A blaze ripped through a Spuyten Duyvil co-op Friday morning, sending an elderly couple to the Jacobi Medical Center with serious injuries and charring the apartment that’s been their home for close to 50 years.
Eighty firefighters from Engine 52 and Ladder 52 responded to 735 Kappock St. at 7:43 a.m.
Fire officials said the blaze originated in the couple’s living room and was under control by 8:12 a.m.
Firefighters discovered the man collapsed on the living room floor from smoke inhalation, according to Fire Marshal Robert Cox. He was pulled out of the apartment and given an oxygen mask, neighbors said.
Firemen then escorted his wife, who Mr. Cox said was asleep in the bedroom when the flames erupted, out of the apartment through her front door and into an ambulance.
“They were both overcome on the floor. [A firefighter] came in and found them and pulled them out,” Mr. Cox said.
As of Friday at 1 p.m., the FDNY did not know the medical condition of the couple. Both suffered “serious injuries,” according to an FDNY spokesman.
Enrique Acosta, the building’s superintendent for 14 years, said the husband, who was in his 80s, was injured after trying to extinguish the flames.
“He could not move. It was in his face. She was OK,” Mr. Acosta said of the wife, who he said was in her 70s.
The pair was one of the first families to move into the building five decades ago, neighbors said.
Mr. Cox said the fire appeared to be an accident, but said officials were still investigating what sparked the flames.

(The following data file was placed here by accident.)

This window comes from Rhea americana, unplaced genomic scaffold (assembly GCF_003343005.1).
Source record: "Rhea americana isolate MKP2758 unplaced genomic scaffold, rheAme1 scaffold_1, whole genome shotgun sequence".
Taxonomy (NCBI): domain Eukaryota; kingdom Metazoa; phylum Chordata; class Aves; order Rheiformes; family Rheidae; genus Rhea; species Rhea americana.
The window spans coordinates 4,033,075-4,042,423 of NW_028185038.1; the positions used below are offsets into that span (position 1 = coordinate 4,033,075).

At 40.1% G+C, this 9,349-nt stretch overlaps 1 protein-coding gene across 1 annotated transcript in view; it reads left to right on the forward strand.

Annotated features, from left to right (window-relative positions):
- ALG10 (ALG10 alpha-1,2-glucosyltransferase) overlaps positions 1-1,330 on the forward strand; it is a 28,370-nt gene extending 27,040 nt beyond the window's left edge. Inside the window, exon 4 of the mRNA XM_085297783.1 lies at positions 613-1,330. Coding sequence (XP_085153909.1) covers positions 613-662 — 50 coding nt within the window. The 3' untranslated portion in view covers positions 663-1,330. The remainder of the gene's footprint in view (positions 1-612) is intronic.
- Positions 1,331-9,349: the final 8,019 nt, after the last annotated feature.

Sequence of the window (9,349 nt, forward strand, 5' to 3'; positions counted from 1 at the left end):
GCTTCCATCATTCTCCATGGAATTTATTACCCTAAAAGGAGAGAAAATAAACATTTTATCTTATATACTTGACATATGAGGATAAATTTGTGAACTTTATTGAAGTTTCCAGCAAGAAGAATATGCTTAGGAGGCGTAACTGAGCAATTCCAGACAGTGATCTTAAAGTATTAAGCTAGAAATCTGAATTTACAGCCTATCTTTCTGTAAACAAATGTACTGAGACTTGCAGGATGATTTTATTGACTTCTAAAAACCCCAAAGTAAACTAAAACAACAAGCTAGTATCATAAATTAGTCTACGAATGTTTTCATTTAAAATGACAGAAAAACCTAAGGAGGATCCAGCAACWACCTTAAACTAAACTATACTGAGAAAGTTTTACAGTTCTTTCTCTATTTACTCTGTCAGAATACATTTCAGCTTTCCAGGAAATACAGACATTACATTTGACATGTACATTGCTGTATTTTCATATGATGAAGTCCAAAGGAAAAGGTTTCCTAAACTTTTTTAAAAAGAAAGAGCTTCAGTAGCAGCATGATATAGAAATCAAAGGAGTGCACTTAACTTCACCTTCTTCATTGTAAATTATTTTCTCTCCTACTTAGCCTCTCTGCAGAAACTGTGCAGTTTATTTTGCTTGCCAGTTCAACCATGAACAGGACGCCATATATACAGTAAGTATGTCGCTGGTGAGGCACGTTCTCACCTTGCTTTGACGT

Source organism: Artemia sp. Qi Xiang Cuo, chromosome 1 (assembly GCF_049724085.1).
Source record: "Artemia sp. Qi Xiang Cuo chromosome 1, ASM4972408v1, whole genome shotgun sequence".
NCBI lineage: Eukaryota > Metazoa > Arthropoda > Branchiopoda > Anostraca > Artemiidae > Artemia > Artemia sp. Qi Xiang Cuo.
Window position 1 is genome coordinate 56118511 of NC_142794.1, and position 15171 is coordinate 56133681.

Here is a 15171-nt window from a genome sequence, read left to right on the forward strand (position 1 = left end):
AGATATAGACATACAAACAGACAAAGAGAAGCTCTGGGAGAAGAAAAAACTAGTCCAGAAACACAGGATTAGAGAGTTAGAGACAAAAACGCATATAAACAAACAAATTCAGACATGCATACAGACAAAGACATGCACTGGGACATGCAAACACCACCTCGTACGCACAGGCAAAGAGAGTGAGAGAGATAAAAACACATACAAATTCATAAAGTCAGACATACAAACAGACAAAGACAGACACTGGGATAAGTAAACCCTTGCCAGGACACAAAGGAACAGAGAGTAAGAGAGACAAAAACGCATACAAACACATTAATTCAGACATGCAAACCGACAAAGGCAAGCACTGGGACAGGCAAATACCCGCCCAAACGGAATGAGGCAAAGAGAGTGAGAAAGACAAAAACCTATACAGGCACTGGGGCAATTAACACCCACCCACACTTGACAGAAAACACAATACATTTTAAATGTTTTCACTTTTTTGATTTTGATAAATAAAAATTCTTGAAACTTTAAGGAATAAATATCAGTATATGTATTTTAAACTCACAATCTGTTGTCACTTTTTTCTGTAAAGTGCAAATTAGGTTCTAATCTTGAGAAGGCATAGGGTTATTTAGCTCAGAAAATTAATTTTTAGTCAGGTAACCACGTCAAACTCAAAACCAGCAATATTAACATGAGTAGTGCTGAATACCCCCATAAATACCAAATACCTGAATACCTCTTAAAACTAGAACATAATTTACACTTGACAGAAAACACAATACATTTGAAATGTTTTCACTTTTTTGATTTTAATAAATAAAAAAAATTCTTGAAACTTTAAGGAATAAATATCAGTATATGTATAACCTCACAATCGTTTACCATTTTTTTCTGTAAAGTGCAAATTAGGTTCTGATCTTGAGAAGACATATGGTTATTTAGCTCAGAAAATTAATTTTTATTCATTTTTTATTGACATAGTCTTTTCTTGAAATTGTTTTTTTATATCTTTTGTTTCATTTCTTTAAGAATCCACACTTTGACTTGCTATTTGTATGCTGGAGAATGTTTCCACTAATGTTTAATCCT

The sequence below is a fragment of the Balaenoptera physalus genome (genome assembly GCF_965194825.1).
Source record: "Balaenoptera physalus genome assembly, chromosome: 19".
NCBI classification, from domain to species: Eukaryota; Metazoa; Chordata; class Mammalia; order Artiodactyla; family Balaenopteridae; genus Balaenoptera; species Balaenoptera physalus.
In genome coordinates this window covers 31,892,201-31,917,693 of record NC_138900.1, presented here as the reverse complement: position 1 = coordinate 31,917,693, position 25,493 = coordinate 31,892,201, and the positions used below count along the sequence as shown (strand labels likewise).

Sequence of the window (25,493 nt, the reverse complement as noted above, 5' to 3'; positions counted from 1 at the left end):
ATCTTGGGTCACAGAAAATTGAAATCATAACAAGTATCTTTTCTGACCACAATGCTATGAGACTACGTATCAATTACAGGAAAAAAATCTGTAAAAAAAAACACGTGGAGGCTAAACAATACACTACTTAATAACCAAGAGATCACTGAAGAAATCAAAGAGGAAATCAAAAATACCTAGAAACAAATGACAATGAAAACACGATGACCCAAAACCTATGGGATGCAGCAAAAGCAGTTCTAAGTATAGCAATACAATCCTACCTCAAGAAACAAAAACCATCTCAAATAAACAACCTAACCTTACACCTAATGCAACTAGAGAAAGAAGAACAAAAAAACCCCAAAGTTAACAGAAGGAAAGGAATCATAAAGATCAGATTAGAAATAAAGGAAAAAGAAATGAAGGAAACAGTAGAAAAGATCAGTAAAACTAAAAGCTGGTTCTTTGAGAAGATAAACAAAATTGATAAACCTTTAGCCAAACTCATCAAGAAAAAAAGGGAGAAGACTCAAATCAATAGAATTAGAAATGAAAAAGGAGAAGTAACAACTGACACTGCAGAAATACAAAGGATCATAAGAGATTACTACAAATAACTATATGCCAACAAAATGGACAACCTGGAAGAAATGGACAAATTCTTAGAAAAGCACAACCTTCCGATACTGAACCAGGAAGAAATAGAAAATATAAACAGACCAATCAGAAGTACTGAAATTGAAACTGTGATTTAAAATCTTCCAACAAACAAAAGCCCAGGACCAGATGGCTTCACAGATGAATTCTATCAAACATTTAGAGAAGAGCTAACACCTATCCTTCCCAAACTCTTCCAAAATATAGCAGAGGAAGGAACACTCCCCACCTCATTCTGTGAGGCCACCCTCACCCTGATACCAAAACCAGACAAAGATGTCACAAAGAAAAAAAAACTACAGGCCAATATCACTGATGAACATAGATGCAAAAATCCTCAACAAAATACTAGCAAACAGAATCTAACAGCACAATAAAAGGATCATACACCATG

An insurance investigator inspecting the apartment, who refused to disclose his name, said he believed the fire was “electrical in nature” and had something to do with the wires connected to a portable air conditioning unit. After the fire, the unit could be seen, turned upside down with melted electrical cords, toward the entrance of the living room.
The blaze destroyed the home.
Three picture windows overlooking the Hudson River were ripped out and jagged glass lined charred window frames. Black soot covered dozens of bowling trophies, cups, candleholders and collectibles sitting on glass shelves behind a bar in the living room.
Most of the kitchen was marred by black burn marks from the fire, as was the dining room, which connects to the living room.
“I’m concerned because the man is frail. I saw him just yesterday,” said Ellen Helinka, who lives five floors below the couple. “If you look at it, it’s complete devastation.”